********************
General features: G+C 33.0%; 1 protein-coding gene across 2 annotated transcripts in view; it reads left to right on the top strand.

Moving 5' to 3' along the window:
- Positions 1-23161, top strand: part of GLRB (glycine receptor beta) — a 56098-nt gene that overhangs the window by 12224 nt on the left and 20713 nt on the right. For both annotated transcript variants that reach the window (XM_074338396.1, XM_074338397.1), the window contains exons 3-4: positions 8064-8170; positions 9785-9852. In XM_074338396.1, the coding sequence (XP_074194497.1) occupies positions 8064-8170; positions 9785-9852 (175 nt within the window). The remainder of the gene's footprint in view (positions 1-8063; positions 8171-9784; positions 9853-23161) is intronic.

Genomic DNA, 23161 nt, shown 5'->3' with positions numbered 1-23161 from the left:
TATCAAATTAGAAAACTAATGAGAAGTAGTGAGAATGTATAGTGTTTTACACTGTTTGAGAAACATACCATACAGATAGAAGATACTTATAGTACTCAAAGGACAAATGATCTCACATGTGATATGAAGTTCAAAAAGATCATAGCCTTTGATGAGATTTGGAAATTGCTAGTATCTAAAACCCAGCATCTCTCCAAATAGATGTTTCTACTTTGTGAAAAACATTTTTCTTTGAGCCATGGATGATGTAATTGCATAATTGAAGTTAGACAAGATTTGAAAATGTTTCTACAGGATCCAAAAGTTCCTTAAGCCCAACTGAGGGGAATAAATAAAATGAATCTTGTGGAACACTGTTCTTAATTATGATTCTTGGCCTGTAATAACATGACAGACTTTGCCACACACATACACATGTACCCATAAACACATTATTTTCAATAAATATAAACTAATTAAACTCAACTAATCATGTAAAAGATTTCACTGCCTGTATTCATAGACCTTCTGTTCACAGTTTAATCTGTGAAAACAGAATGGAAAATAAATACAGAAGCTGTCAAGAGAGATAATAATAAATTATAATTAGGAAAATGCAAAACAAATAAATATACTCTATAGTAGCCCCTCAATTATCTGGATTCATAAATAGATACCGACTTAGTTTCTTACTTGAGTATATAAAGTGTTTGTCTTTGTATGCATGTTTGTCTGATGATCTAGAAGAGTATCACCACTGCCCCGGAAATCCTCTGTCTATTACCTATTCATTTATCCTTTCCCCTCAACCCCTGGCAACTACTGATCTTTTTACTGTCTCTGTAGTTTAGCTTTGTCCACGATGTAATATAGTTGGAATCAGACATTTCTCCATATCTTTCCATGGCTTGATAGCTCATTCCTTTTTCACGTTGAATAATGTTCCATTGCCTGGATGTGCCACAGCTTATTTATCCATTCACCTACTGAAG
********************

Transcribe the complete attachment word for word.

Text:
General features: G+C 33.0%; 1 protein-coding gene across 2 annotated transcripts in view; it reads left to right on the top strand.

Moving 5' to 3' along the window:
- Positions 1-23161, top strand: part of GLRB (glycine receptor beta) — a 56098-nt gene that overhangs the window by 12224 nt on the left and 20713 nt on the right. For both annotated transcript variants that reach the window (XM_074338396.1, XM_074338397.1), the window contains exons 3-4: positions 8064-8170; positions 9785-9852. In XM_074338396.1, the coding sequence (XP_074194497.1) occupies positions 8064-8170; positions 9785-9852 (175 nt within the window). The remainder of the gene's footprint in view (positions 1-8063; positions 8171-9784; positions 9853-23161) is intronic.

Genomic DNA, 23161 nt, shown 5'->3' with positions numbered 1-23161 from the left:
TATCAAATTAGAAAACTAATGAGAAGTAGTGAGAATGTATAGTGTTTTACACTGTTTGAGAAACATACCATACAGATAGAAGATACTTATAGTACTCAAAGGACAAATGATCTCACATGTGATATGAAGTTCAAAAAGATCATAGCCTTTGATGAGATTTGGAAATTGCTAGTATCTAAAACCCAGCATCTCTCCAAATAGATGTTTCTACTTTGTGAAAAACATTTTTCTTTGAGCCATGGATGATGTAATTGCATAATTGAAGTTAGACAAGATTTGAAAATGTTTCTACAGGATCCAAAAGTTCCTTAAGCCCAACTGAGGGGAATAAATAAAATGAATCTTGTGGAACACTGTTCTTAATTATGATTCTTGGCCTGTAATAACATGACAGACTTTGCCACACACATACACATGTACCCATAAACACATTATTTTCAATAAATATAAACTAATTAAACTCAACTAATCATGTAAAAGATTTCACTGCCTGTATTCATAGACCTTCTGTTCACAGTTTAATCTGTGAAAACAGAATGGAAAATAAATACAGAAGCTGTCAAGAGAGATAATAATAAATTATAATTAGGAAAATGCAAAACAAATAAATATACTCTATAGTAGCCCCTCAATTATCTGGATTCATAAATAGATACCGACTTAGTTTCTTACTTGAGTATATAAAGTGTTTGTCTTTGTATGCATGTTTGTCTGATGATCTAGAAGAGTATCACCACTGCCCCGGAAATCCTCTGTCTATTACCTATTCATTTATCCTTTCCCCTCAACCCCTGGCAACTACTGATCTTTTTACTGTCTCTGTAGTTTAGCTTTGTCCACGATGTAATATAGTTGGAATCAGACATTTCTCCATATCTTTCCATGGCTTGATAGCTCATTCCTTTTTCACGTTGAATAATGTTCCATTGCCTGGATGTGCCACAGCTTATTTATCCATTCACCTACTGAAG